Solution: No, while \begin{align*}\angle DOD^\prime\end{align*} is \begin{align*}180^\circ\end{align*}, the angles connecting other pairs of points and point \begin{align*}O\end{align*} are not \begin{align*}180^\circ\end{align*}.

This transformation is a reflection across a line through point \begin{align*}O\end{align*}, perpendicular to \begin{align*}\overline{DD^\prime}\end{align*}.

Example C

Rotate the rectangle \begin{align*}90^\circ\end{align*} counterclockwise about the origin. How are the points of the original rectangle connected to the points of the image?

Solution: Pick one point, such as point \begin{align*}A\end{align*}, and draw a line segment connecting it to the origin. Because perpendicular lines form \begin{align*}90^\circ\end{align*} angles, to rotate \begin{align*}90^\circ\end{align*}, find a line perpendicular to the line segment connecting \begin{align*}A\end{align*} to the origin. Remember that perpendicular lines have opposite reciprocal slopes. \begin{align*}A^\prime\end{align*} will be on the perpendicular line, the same distance from the origin as \begin{align*}A\end{align*} was.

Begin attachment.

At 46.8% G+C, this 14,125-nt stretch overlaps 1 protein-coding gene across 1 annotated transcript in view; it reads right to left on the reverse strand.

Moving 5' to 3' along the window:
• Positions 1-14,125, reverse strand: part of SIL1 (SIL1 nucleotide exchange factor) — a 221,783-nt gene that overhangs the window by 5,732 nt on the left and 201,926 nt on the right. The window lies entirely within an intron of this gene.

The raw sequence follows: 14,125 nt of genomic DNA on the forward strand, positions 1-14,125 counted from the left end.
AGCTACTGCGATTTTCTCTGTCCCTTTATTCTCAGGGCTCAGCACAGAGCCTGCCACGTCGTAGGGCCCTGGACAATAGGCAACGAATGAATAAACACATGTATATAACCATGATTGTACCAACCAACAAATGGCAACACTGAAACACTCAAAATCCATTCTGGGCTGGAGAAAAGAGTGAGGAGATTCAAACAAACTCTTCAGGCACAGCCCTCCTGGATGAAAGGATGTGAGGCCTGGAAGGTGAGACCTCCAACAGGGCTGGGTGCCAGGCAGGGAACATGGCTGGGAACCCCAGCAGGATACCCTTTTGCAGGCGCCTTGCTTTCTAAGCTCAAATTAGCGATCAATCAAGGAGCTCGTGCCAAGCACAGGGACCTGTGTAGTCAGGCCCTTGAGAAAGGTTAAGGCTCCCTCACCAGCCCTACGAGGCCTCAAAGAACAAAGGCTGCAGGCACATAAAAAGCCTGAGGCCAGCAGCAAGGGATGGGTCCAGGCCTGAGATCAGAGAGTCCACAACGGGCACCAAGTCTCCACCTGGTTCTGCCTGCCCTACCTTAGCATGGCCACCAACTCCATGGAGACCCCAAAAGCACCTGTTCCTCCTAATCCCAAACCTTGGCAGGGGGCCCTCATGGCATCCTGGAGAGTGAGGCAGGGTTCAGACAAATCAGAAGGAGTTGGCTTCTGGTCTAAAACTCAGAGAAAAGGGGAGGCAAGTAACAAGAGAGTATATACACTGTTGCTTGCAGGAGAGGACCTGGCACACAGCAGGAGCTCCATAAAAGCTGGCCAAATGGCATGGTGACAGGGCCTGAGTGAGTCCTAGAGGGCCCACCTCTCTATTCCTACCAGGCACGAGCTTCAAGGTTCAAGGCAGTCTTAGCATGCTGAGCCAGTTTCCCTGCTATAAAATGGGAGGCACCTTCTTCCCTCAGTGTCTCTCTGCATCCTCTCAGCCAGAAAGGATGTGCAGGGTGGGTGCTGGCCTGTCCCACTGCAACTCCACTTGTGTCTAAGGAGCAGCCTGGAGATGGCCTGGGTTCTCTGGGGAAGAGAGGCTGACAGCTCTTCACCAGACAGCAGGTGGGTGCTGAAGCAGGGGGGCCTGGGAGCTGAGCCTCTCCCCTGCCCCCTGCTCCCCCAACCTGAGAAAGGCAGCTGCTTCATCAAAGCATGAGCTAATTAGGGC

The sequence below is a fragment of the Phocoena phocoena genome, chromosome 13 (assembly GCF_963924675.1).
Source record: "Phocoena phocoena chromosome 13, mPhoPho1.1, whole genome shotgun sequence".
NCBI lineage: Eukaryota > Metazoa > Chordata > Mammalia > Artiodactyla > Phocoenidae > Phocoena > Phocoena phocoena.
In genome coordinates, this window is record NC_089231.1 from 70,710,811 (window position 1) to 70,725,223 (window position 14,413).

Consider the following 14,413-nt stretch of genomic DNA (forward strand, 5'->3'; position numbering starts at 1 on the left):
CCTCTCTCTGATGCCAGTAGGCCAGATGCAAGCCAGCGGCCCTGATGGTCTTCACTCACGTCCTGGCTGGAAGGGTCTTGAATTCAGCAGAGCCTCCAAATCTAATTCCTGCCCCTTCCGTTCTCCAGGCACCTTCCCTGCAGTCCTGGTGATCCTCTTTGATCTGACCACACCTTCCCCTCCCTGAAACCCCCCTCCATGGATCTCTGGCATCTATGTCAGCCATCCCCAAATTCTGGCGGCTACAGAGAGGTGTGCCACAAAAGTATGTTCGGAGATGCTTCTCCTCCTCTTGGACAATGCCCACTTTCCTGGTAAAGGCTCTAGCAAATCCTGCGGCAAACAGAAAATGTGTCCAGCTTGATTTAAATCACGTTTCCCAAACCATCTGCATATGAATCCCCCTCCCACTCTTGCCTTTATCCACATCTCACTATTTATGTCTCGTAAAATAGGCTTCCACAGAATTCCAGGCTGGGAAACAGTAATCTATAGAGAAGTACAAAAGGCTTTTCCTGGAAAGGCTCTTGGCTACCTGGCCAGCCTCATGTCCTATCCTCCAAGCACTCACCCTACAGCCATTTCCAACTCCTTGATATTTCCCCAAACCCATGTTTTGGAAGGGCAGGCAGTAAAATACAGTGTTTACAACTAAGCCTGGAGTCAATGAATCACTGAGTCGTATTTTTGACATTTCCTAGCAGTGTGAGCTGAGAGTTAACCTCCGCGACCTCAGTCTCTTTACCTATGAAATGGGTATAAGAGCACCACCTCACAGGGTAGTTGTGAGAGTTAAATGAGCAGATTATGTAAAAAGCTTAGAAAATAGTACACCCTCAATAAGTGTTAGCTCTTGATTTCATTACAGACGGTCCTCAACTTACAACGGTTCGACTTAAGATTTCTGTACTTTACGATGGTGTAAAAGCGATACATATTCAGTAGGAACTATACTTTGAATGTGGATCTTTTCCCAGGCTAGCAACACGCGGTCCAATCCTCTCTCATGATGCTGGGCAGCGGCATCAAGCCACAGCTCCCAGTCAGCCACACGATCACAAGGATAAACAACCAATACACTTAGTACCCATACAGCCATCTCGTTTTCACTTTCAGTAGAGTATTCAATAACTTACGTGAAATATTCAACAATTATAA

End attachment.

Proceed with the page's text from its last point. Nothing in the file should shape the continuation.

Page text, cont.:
Once you have \begin{align*}A^\prime\end{align*}, you can build the rectangle around it. \begin{align*}A\end{align*} was at point (-3, 1) and \begin{align*}A^\prime\end{align*} is at point (-1, -3). In general, a \begin{align*}90^\circ\end{align*} counterclockwise rotation about the origin takes \begin{align*}(x,y)\end{align*} and maps it to \begin{align*}(-y,x)\end{align*}.

Concept Problem Revisited

To make sure your friend correctly rotates the pentagon \begin{align*}90^\circ\end{align*}, you need to also tell her the center of rotation and the direction of rotation.


A rotation of \begin{align*}t^\circ\end{align*} about a given point \begin{align*}O\end{align*} takes each point on a shape \begin{align*}P\end{align*} and moves it to \begin{align*}P^\prime\end{align*} such that \begin{align*}P^\prime\end{align*} is on the circle with center \begin{align*}O\end{align*} and radius \begin{align*}\overline{OP}\end{align*} and \begin{align*}\angle P^\prime OP=t^\circ\end{align*}. Point \begin{align*}O\end{align*} is the center of rotation.

A rigid transformation is a transformation that preserves distance and angles.

Guided Practice

1. Describe the rotation below.

2. Rotate the rectangle \begin{align*}180^\circ\end{align*} counterclockwise about the origin. How do the points of the original rectangle compare to their corresponding points on the image?

3. How would your answer to #2 be different if instead you rotated \begin{align*}180^\circ\end{align*} clockwise about the origin?


1. This is a \begin{align*}135^\circ\end{align*} clockwise rotation about point \begin{align*}B\end{align*}. You could also say this is a \begin{align*}225^\circ\end{align*} counterclockwise rotation about point \begin{align*}B\end{align*}.